02/15/2015 – Fort Ebey Kettles Trail Marathon – Fort Ebey State Park, Coupeville, Whidbey Island, WA
From the Gun Battery, the trail loops twice gently along the rims of Fort Ebey State Park’s forested kettle depressions rolling through the multi-use Kettles Trails and teetering on the sheer bluffs overlooking the Straight of Juan de Fuca and Olympic Mountains acquiring 5500 feet of vert over the 26 miles of trails.
For reference, here’s my 2014 training run following mostly the 20 mile route and the 2015 Fort Ebey Kettles Trail Marathon results – statistically a bit higher than the percentile range I’m usually in.
The Race Video Recap is all the way down at the bottom.
A part of a larger training plan for another race this summer, this race was meant to be a glorified supported training run that somehow happened to turn into a race. There was no taper and the two weeks before were 50 mile weeks, so I didn’t go in well rested, but since it wasn’t meant to be a race-race, I was fine with that.
Technically only an hour and forty-five minutes away from Seattle, the race is on Whidbey Island, so unless you take the long way around, there’s a ferry ride to plan for and negotiate. It’s not a long ferry ride, 20-25 minutes, but early on Saturday mornings they don’t leave as often, so if you miss it, you’re going to wait a full hour for the next one. Not wanting to be late for the race, I aimed for the Mukilteo ferry that would put me to Clinton a full 2 hours before the race.
This left me a 30 minute drive to Coupeville to take in an ever so peaceful sun rise from the Coupeville Wharf with a few locals and their dogs.
It’s another 15 minute drive to Fort Ebey which left me with still 45 minutes to check-in, stretch my legs, and make sure I had everything I needed.
The Packet Pick-up
Getting to the race early gives me plenty of time to check-in and make sure I have everything I need. This I’ve learned is the best plan for me. No rushing. No anxiousness about missing check-in or the race start.
This low key race put on by Northwest Trail Races meant a low key check-in and a low key race briefing. Just the way I like it. No packet, no ads or promotional flyers, just a bib and 4 safety pins.
Bib number 449 secured to the front of my shorts, I had plenty of time to go down to the Gun Battery meadow and take it all in before the race start. The first race of my 2015 season.
Having run the course previously, I had a vague sense of what type of terrain I was getting myself into. The race is two laps of the same route which would provide for a refresher lap of what to expect and a second try to pick and choose when I wanted go.
The Race Director, Mark Taylor, shepherded everyone down the steps to the Gun Battery meadow and we all gathered around for the pre-race briefing that mirrors most all other pre-race briefings, follow the arrows, flags on the right mark a turn to the right, flags on the left mark a turn to the left, if you don’t see a confidence streamer within a quarter, maybe you should turn around, don’t push, don’t litter, if you see litter pick it up, have fun.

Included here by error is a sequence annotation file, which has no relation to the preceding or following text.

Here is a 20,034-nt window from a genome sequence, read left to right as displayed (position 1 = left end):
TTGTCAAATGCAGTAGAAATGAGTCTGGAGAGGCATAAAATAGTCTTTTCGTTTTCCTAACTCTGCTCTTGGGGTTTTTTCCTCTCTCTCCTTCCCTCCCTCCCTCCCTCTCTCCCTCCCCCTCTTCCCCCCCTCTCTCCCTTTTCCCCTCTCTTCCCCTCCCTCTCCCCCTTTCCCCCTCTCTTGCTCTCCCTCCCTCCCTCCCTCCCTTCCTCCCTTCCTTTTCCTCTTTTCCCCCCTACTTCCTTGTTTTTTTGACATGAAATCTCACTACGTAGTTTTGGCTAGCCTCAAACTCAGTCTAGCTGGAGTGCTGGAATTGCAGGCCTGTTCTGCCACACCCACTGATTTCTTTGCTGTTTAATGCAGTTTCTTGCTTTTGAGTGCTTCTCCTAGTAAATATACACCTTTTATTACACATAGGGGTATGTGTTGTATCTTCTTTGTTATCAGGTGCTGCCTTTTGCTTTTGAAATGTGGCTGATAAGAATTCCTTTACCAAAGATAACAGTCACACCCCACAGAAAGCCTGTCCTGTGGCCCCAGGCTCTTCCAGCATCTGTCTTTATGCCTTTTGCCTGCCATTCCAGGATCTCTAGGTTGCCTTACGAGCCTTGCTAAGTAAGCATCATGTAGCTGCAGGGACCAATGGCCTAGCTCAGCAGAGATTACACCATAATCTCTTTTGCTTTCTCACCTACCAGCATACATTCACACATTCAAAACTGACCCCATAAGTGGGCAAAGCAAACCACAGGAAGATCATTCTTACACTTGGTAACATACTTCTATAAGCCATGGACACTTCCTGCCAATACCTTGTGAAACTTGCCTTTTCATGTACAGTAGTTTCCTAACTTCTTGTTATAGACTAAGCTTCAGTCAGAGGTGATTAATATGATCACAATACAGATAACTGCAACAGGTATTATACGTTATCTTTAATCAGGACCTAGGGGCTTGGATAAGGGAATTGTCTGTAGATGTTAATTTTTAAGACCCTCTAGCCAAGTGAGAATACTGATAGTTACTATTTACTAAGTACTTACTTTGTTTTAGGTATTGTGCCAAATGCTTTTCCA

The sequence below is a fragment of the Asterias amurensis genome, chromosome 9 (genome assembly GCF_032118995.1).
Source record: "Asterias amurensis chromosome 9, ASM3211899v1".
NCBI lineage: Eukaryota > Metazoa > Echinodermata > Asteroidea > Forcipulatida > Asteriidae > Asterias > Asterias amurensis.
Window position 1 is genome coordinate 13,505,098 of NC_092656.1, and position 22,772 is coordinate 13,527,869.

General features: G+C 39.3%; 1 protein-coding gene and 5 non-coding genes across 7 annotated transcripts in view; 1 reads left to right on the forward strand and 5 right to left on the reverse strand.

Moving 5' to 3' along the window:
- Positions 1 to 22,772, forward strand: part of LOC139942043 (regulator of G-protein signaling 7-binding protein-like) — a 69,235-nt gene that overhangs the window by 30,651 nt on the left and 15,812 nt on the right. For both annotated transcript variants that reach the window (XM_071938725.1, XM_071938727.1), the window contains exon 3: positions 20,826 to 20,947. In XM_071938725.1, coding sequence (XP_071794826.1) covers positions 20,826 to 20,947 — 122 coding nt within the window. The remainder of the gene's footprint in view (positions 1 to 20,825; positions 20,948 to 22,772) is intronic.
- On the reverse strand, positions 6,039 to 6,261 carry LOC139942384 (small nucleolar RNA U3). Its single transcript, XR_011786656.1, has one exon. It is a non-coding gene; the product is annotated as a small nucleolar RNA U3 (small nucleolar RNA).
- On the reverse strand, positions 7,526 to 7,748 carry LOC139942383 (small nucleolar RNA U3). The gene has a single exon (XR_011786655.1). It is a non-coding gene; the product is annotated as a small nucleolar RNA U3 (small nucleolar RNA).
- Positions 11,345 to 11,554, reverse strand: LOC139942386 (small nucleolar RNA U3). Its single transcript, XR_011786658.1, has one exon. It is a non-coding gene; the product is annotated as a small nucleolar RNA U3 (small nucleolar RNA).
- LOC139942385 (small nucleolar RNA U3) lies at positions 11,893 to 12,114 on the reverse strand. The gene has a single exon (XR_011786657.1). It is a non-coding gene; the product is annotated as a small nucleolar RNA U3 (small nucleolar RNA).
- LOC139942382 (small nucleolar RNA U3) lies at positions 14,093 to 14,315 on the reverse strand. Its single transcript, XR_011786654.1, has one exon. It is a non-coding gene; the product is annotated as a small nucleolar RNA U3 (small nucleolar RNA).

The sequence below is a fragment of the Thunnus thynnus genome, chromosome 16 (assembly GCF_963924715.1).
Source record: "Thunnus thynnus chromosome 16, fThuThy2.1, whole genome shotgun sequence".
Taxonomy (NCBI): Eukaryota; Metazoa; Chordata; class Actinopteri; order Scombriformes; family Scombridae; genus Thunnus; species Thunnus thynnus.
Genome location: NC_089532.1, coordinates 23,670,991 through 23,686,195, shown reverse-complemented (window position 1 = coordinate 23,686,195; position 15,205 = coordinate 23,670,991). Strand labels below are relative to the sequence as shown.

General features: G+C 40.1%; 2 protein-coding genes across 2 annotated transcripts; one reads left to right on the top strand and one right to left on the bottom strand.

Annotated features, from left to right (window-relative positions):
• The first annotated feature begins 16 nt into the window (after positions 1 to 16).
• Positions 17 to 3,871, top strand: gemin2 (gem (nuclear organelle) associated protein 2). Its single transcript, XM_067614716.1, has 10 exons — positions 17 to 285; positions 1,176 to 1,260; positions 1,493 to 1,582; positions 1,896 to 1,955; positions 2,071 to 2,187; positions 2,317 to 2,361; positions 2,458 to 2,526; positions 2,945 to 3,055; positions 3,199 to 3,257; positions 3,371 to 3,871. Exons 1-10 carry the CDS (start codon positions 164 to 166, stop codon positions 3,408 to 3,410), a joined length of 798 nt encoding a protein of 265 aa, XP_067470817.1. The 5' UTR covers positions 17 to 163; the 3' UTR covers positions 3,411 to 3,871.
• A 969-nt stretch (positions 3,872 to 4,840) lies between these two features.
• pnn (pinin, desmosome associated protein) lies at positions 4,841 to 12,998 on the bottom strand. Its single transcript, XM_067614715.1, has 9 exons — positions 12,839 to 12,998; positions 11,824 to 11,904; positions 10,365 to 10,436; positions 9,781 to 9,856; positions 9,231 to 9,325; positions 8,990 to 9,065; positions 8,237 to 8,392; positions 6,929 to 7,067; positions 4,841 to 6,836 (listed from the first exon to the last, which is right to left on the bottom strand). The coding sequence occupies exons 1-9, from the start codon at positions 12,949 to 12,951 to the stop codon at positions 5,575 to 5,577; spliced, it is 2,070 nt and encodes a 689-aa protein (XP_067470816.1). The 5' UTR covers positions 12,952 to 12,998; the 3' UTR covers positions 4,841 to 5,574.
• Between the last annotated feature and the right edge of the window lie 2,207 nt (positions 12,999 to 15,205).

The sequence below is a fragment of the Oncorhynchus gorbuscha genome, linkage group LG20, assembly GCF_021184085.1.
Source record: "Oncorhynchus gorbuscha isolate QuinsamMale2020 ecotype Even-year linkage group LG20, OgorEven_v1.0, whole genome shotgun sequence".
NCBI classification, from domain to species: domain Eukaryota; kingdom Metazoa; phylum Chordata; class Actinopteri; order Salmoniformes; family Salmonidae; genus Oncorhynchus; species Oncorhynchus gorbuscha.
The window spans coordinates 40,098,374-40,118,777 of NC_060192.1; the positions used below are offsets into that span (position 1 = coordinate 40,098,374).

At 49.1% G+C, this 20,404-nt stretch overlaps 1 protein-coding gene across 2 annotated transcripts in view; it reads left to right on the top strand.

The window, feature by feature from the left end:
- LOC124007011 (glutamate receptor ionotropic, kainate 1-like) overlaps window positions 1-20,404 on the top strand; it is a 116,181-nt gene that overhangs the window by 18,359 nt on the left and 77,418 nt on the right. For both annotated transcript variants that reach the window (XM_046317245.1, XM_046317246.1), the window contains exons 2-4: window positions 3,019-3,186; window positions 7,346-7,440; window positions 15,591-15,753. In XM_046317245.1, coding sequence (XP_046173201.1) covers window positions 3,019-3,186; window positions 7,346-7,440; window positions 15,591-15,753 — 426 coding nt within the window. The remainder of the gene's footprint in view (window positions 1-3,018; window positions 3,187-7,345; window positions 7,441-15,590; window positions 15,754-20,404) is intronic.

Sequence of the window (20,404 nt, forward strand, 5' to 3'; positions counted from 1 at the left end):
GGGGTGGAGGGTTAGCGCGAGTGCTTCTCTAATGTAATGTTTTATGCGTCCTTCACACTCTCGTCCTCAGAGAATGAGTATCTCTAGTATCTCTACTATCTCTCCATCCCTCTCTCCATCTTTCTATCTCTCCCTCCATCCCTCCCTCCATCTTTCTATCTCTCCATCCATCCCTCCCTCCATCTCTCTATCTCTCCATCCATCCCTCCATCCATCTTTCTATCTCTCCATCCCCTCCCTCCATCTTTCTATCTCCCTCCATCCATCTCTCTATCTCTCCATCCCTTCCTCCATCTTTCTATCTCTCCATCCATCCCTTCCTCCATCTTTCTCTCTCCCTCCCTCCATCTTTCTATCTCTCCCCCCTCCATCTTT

I’m pretty sure at some future other race I’m going to zone out and there is going to be some key piece of information I’m going to miss. For now though, on this day, there’s nothing new and all I should have to do is follow the person in front of me.
Lap 1 – (0-13 miles)
The mass start of all four races, 10k, half marathon, 20 mile, and full marathon could have been an issue for those running the shorter races trying to place as everyone is immediately funneled uphill and onto stairs clearly not meant for 200 people to be on all at once. Unless you’re clear at the very front, sprinting off the start line, you might as well plan on walking for the first half mile because even after you get up the steps, you’re thrust immediately to single track. It’s not an ideal start, but if you’re running the marathon and you aren’t trying to win, it’s not too bad as you have no other choice than to ‘start even slower than you think you should.’
I literally walked the first half mile at the same pace as those in front of me and behind me ‘ran’ listening to the usual chatter and general excitement that comes with races. Those that came and were running with others were of course grouped together and talked while those of use who came solo mostly ran in silence silently participating by offering up our own internal commentary.
The deluge of runners continue for several miles before a relief widening of the trail allowed for a bit of self seeding and for the gaps between groups to widen. This is also the spot in the trail where the marathon, 20 mile, and half marathon route splits from the 10k route. Unless you’ve studied the course map (which you should!) it’s a bit much to figure out which way you should be going as the photographer set up shop at the fork, runners are splitting off left and right and save for two small letter sized signs, the only other directions are spray painted on the ground. That’s actually more than enough, but for some reason it seemed more confusing to me than it probably should have.
The trail itself in the Fort Ebey State Park of the run is well groomed, mostly single track groomers slicing through trees and rounding large depressions further enhanced by the line of runners in front of you. It’s an absolute pleasure to run through.
Two aid stations split the half marathon loop more or less into 4 mile thirds and the usual ultra fare, water, electrolyte drink, pbj’s, chips, salty and sweet food, is manned by gracious and helpful volunteers. The start/finish line serves as the midpoint aid station with the added bonus of hot tomato or chicken noodle soup.